The concept of fault -the placing of blame on one party- has no place in the therapeutic approach to divorce cases. If we consider the concept of fault in a different sense, namely, misconduct contributing to the disruption of the marital relation, then the concept becomes workable. The marriage counselor's primary function is not to determine which party's misconduct has caused the discord. The therapeutic approach is based on a relational misconduct. That is, it applies when both parties are responsible for the breakup. The aim of the therapeutic approach is not to "reward the innocent and punish the guilty." The goal of the marriage counselor in the therapeutic approach is to help the parties work out their problems, the final outcome of reconciliation or divorce being dependent upon the best interests and the happiness of the parties. The marriage counselor is also a "Friend of the Court" who aids the judge by making available to him the information received in conferences with the parties. It is this information, coming from counselors trained in human relations, that provides the judge with "considerations and facts which are outside the case."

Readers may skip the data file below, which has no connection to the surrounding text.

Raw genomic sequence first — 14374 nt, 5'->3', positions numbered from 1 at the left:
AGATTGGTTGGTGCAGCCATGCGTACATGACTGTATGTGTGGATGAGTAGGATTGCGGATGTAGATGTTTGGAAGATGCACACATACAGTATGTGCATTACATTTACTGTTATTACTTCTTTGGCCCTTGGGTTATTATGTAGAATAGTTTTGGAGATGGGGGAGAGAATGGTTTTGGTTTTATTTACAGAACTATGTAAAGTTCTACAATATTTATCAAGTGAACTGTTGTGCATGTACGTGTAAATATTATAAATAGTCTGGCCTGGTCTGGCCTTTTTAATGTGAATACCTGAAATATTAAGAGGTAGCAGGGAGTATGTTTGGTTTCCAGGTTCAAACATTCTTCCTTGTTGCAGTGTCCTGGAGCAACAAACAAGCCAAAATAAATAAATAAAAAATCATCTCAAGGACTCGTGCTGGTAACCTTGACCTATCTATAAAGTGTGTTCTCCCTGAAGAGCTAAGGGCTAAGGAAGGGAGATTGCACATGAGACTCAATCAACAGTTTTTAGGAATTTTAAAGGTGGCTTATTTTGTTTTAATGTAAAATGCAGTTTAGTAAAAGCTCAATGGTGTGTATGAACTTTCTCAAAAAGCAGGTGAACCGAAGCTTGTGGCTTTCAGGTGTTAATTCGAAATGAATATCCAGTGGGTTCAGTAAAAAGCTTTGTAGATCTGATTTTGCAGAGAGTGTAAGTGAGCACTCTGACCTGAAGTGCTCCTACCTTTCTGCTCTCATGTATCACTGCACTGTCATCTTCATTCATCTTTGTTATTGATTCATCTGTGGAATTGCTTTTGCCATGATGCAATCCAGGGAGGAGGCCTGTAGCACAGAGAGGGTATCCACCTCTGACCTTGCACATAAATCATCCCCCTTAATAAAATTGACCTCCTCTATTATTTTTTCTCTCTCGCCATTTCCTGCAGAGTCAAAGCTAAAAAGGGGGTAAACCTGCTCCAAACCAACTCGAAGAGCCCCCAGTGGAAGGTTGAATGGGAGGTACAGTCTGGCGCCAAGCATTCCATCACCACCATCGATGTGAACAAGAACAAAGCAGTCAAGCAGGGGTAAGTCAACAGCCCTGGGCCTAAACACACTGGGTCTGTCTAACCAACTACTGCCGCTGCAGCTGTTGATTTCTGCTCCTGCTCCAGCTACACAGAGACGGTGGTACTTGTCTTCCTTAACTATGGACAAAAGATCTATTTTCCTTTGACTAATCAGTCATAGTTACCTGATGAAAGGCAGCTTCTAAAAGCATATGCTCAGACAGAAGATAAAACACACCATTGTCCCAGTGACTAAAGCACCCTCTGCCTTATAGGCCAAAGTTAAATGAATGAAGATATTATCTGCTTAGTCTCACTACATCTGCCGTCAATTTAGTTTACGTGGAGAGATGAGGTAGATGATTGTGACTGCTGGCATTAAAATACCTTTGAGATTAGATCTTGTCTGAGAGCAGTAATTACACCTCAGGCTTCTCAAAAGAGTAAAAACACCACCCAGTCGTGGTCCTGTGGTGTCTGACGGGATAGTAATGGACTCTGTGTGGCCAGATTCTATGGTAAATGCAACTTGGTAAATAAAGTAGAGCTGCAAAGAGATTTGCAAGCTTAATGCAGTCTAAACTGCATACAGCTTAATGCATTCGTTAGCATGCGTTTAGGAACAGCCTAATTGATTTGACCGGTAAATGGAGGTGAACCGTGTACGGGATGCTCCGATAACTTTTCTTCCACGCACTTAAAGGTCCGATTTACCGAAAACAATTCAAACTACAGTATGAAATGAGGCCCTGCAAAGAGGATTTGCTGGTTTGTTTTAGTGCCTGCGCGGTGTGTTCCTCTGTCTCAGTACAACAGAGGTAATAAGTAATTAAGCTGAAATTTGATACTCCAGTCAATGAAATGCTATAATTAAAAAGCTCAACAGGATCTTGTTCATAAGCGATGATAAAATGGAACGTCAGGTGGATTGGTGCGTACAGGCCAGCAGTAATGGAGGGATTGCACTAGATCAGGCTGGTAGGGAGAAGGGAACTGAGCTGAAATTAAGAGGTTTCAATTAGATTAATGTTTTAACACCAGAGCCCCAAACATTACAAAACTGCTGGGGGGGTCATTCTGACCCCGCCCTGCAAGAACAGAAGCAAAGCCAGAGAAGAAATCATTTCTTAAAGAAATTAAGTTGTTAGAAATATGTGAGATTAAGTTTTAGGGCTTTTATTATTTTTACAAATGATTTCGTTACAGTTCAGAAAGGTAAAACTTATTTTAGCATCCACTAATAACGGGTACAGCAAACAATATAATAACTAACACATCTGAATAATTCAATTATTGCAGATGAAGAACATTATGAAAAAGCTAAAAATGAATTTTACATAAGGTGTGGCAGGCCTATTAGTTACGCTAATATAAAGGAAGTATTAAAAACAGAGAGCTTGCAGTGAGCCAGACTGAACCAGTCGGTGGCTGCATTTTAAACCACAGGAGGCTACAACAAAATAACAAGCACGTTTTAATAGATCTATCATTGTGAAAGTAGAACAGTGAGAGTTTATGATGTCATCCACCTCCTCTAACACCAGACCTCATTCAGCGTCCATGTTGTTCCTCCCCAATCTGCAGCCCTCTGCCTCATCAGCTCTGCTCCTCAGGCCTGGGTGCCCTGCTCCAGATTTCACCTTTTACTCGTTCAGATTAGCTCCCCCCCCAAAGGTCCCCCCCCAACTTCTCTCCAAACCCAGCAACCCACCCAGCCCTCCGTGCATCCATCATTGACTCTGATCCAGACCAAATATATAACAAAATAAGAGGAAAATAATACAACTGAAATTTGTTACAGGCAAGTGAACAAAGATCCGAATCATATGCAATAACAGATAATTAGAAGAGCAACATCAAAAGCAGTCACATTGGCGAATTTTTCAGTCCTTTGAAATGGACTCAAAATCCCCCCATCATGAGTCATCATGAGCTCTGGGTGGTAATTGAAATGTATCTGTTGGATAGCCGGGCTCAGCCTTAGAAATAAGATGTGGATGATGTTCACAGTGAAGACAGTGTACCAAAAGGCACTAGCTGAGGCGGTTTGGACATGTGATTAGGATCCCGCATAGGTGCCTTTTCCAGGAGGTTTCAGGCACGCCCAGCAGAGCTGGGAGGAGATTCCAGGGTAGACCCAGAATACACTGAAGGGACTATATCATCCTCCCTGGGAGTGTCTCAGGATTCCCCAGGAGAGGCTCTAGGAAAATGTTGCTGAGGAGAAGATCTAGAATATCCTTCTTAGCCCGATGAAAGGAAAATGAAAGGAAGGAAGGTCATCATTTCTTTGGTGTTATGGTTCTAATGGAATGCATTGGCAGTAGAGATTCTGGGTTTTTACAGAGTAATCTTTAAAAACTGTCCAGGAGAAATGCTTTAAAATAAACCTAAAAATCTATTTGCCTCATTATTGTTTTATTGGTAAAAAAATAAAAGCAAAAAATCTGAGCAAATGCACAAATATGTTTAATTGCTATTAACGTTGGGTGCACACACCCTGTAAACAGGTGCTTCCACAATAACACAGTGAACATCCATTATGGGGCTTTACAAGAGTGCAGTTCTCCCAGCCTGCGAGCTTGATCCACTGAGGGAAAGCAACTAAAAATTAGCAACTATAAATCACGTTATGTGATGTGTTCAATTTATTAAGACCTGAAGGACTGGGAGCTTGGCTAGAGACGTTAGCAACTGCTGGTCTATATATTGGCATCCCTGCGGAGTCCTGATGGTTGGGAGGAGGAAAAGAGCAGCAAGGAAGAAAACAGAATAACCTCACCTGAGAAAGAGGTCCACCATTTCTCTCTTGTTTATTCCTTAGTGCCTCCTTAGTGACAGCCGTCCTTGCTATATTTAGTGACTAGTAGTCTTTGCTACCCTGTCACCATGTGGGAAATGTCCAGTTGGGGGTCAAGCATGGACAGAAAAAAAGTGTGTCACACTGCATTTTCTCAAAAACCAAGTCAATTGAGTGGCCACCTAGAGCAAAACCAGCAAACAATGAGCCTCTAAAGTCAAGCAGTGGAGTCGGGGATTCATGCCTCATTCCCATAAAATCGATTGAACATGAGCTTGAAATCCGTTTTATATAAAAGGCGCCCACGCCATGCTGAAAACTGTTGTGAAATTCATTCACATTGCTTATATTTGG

Marcus G. Raskin & Sanford N. Katz, Therapeutic Approach to Divorce Proceedings, 7 Clev.-Marshall L. Rev. 155 (1958)